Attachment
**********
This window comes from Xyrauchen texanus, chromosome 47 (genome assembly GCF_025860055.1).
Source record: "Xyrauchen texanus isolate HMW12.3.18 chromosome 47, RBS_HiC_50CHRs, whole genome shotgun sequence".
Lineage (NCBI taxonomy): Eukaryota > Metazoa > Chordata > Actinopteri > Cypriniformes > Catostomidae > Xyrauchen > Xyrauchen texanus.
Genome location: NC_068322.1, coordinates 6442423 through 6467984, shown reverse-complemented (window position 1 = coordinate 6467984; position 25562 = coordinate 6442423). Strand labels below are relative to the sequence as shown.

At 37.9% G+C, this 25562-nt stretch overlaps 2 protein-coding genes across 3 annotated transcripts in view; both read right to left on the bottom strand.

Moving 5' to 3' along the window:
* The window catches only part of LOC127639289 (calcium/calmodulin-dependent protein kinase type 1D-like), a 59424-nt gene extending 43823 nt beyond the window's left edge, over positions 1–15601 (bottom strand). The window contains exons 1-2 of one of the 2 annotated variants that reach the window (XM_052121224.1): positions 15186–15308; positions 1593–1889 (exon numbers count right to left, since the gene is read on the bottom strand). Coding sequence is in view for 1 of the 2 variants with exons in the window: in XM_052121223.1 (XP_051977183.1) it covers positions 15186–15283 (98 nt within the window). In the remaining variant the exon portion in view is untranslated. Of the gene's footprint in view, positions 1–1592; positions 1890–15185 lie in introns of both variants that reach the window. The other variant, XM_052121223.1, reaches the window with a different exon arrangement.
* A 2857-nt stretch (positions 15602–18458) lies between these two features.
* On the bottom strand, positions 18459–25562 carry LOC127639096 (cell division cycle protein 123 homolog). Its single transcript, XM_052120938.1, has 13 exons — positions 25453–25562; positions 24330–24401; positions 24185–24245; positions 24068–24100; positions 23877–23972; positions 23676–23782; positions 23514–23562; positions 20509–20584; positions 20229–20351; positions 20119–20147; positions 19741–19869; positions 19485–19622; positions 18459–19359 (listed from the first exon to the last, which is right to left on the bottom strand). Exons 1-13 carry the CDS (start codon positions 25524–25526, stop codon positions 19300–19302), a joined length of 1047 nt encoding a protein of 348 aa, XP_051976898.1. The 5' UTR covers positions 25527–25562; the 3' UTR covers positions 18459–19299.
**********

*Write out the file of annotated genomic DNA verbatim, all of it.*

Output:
This window comes from Xyrauchen texanus, chromosome 47 (genome assembly GCF_025860055.1).
Source record: "Xyrauchen texanus isolate HMW12.3.18 chromosome 47, RBS_HiC_50CHRs, whole genome shotgun sequence".
Lineage (NCBI taxonomy): Eukaryota > Metazoa > Chordata > Actinopteri > Cypriniformes > Catostomidae > Xyrauchen > Xyrauchen texanus.
Genome location: NC_068322.1, coordinates 6442423 through 6467984, shown reverse-complemented (window position 1 = coordinate 6467984; position 25562 = coordinate 6442423). Strand labels below are relative to the sequence as shown.

At 37.9% G+C, this 25562-nt stretch overlaps 2 protein-coding genes across 3 annotated transcripts in view; both read right to left on the bottom strand.

Moving 5' to 3' along the window:
* The window catches only part of LOC127639289 (calcium/calmodulin-dependent protein kinase type 1D-like), a 59424-nt gene extending 43823 nt beyond the window's left edge, over positions 1–15601 (bottom strand). The window contains exons 1-2 of one of the 2 annotated variants that reach the window (XM_052121224.1): positions 15186–15308; positions 1593–1889 (exon numbers count right to left, since the gene is read on the bottom strand). Coding sequence is in view for 1 of the 2 variants with exons in the window: in XM_052121223.1 (XP_051977183.1) it covers positions 15186–15283 (98 nt within the window). In the remaining variant the exon portion in view is untranslated. Of the gene's footprint in view, positions 1–1592; positions 1890–15185 lie in introns of both variants that reach the window. The other variant, XM_052121223.1, reaches the window with a different exon arrangement.
* A 2857-nt stretch (positions 15602–18458) lies between these two features.
* On the bottom strand, positions 18459–25562 carry LOC127639096 (cell division cycle protein 123 homolog). Its single transcript, XM_052120938.1, has 13 exons — positions 25453–25562; positions 24330–24401; positions 24185–24245; positions 24068–24100; positions 23877–23972; positions 23676–23782; positions 23514–23562; positions 20509–20584; positions 20229–20351; positions 20119–20147; positions 19741–19869; positions 19485–19622; positions 18459–19359 (listed from the first exon to the last, which is right to left on the bottom strand). Exons 1-13 carry the CDS (start codon positions 25524–25526, stop codon positions 19300–19302), a joined length of 1047 nt encoding a protein of 348 aa, XP_051976898.1. The 5' UTR covers positions 25527–25562; the 3' UTR covers positions 18459–19299.